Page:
Early psychomotor development was normal in all patients. The patients were characterized by either mild to moderate ID (N = 21/22) or global developmental delay (N = 1/22, VIII/9, FIN-14, at the age of 4 years) ([17], Table 1). Language development was markedly delayed in young patients. The patients in the younger generations received speech therapy. The patients in the older generations did not receive speech therapy, and their speech improved spontaneously by school age. Five out of the 22 patients showed EEG abnormalities, such as photosensitivity (N = 3) and general background slowing (N = 2), and two individuals were diagnosed with epilepsy (N = 2/22, 9%). Strabismus and visual problems were observed in nine out of the 22 patients (N = 9/22, 41%). Distractability or hyperactive behavior at school-going age was present in seven patients (N = 7/22, 32%). Neuropsychiatric problems characterized by aggressive bursts started usually at school age but also much later in adulthood requiring neuroleptic medication in 10 patients (N = 10/22, 45%). Characteristically, adult patients have preferred working in assisting everyday tasks and some have educated themselves. Majority of adult patients have moved to assisted living facilities where they can get help in everyday tasks. Some of them can live relatively independently. No striking growth abnormalities nor common characteristic dysmorphic features were present. Patient II/1, FIN-7, had megalencephaly (OFC 58 cm;+2.4 SD). In the rest of the patients studied the head circumference was in normal range compared to Finns [18, 19] and varied between −2.0 SD and + 1.9 SD from the mean reference values matched for age, sex, and ethnicity. We also compared the OFC-to-height and patients IX/4, FIN-5, and IX/4, FIN-2, had relative megalencephaly (OFC compared to height, +2.2 SD and +2.7 SD respectively) and in rest of the patients OFC-to-height was between −1.9 SD and +2.0 SD from the mean reference values matched for age, sex, and ethnicity (Table 1). Detailed clinical phenotypes of all patients are provided in the clinical descriptions of patients’ section in the Supplementary information and in ref. [17]. The clinical phenotype of the heterozygous carriers was normal.

Brain imaging findings

Brain MRI data available for 17 affected individuals revealed pachygyria and a mild cortical thickening up to 8 mm predominantly ranging from 5 to 7 mm with a frontotemporal predilection. Similar MRI-findings were reported by Avela et al. (2012). High-quality CT was able to confirm the main finding adequately in one patient. Some of the most representative images of patients in various ages are presented in Fig. 2. Data on other MRI findings is available in Supplementary Table 3. White matter was normally myelinized. No obvious midline anomalies were detected. Basal ganglia and thalami were considered normal. In some of the elderly patients, brain atrophy and white matter hyperintensities probably unrelated to the genetic condition was detected. In patients VII/1, FIN-12, and VIII/2, FIN-13 the lateral ventricles appeared slightly larger than usual and patients III/4, FIN-9, and II/1, FIN-7 had small arachnoid cysts. Prominent perivascular spaces were seen in all the patients. Insignificant findings included cavum septum pellucidum (cum vergae) and enlarged cisterna magna.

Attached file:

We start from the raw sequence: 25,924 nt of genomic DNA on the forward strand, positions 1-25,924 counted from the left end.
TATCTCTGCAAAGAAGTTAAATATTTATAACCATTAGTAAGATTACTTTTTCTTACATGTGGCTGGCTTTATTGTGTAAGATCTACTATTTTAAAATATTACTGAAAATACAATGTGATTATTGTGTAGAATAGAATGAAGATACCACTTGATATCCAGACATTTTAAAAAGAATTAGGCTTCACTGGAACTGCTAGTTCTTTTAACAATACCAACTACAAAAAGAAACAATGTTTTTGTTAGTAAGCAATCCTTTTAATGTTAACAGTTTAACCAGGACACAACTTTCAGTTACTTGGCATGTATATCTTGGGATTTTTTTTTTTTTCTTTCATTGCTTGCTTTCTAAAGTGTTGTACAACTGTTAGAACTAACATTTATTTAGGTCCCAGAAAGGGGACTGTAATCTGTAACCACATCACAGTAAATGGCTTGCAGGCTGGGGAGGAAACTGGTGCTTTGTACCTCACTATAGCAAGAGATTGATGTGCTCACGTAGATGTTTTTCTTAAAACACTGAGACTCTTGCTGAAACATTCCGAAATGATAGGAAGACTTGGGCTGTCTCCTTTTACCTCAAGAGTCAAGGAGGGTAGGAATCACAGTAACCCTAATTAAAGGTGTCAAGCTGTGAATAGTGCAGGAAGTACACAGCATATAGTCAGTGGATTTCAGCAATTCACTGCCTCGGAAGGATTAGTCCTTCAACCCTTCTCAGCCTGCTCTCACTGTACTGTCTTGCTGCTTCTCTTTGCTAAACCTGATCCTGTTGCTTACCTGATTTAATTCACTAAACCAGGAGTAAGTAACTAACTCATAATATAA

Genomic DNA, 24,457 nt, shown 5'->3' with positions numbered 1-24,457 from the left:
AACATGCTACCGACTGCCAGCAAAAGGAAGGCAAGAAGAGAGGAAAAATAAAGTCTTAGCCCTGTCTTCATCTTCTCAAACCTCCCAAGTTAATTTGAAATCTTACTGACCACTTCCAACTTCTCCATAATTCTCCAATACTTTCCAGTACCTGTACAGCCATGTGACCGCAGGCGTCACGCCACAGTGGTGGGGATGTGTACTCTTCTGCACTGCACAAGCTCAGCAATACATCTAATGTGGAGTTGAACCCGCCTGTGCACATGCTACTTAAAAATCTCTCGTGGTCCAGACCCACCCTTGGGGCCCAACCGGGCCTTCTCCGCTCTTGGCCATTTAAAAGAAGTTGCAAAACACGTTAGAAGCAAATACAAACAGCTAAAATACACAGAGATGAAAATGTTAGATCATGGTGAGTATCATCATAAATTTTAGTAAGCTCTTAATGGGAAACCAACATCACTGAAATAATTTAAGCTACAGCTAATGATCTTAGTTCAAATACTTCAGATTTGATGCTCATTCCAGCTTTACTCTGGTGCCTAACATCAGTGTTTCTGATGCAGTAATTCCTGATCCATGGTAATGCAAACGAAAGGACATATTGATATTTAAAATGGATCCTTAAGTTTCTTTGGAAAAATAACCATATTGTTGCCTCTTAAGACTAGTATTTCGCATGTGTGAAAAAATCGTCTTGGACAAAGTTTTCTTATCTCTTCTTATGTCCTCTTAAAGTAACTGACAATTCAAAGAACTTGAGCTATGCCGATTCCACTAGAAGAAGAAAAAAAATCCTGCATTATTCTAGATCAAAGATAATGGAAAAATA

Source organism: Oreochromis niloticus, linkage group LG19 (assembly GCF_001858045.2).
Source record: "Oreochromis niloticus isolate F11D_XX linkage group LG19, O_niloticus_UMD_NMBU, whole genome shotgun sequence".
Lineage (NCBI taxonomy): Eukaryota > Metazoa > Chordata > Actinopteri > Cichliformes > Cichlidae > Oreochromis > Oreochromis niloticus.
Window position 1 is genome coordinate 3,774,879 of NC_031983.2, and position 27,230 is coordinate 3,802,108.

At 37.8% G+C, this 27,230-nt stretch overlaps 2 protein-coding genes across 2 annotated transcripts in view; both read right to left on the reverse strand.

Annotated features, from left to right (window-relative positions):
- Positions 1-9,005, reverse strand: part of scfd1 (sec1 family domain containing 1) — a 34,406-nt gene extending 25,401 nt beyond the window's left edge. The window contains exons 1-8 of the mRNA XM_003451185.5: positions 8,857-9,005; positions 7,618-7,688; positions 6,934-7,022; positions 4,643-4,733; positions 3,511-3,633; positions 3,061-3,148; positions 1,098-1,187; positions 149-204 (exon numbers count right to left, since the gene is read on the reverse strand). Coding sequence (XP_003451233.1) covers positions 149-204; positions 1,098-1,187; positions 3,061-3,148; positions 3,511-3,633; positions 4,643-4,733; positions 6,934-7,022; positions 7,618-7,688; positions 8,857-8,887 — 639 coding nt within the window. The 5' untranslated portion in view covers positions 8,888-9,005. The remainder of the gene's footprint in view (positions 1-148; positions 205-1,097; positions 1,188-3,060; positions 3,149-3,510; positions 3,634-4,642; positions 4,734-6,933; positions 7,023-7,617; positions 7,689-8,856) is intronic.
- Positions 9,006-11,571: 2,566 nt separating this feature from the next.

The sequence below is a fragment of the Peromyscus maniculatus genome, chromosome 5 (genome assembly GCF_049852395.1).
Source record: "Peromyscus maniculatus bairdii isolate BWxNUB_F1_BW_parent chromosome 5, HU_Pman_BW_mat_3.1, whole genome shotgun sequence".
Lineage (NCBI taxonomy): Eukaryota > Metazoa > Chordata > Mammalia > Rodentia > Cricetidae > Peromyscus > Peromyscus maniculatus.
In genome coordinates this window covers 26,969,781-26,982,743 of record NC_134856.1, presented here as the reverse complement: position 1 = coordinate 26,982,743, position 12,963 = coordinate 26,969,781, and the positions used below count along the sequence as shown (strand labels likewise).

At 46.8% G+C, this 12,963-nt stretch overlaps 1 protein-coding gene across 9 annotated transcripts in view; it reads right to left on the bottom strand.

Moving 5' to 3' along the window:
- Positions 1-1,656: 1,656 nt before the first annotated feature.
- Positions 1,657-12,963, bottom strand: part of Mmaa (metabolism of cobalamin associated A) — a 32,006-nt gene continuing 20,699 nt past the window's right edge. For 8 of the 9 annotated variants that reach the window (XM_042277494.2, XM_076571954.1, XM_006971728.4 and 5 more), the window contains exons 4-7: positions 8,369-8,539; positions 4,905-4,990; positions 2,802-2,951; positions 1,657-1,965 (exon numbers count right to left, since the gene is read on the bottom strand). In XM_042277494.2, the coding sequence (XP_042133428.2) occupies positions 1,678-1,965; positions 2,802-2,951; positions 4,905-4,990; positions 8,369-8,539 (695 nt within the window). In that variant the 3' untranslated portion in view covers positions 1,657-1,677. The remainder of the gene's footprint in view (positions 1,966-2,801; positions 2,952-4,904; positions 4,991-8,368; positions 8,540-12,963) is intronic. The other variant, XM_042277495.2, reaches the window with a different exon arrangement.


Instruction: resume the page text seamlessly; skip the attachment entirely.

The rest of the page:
Fig. 2

Brain imaging findings. a–c Axial T2-weighted images at different levels (a, b) and sagittal volumetric acquisition T1-weighted 3D-MPR thin slice image (c) of a normal 25-year-old individual. Note normal dense gyral pattern and normal cortical thickness (around 3 mm) in comparison with the following images. d–f Axial T2-weighted image (d), sagittal volumetric acquisition T1-weighted 3D-IR thin slice image (e), and coronal T1 FLAIR (fluid attenuated inversion recovery) image (f) in patient VIII/9, FIN-14 at the age of 2 years 8 months demonstrates symmetric pachygyria (broad and shallow sulci) with mild cortical thickening up to 8 mm. The frontotemporal predilection of both pachygyria and cortical thickening is nicely depicted in figure e, whereas the occipitoparietal regions show much milder changes. g–i Axial T2-weighted images at different levels (g, h) and coronal T1-FLAIR image (i) in patient III/4, FIN-9 at the age 9 years 6 months show similar findings as in figures df. A small temporal arachnoid cyst is marked by an asterisk and prominent perivascular space by an arrow. jl Axial (j) and coronal (k) T2-weighted images in patient IX/4, FIN-5 at the age of 43 years demonstrate a bit less pronounced although evident pachygyria and mild cortical thickening of 6–7 mm. Prominent perivascular spaces (arrow) are also evident on both sides (k). T1-weighted sagittal image shows normal midline structures (l). m–o Good-quality thin-slice computer tomography (CT) scan shows pachygyria and mild cortical thickening almost as good as MRI in an elderly male (IX/10, FIN-6). Multiplanar reconstruction (MPR) CT-images in axial (m, n) and coronal (o) planes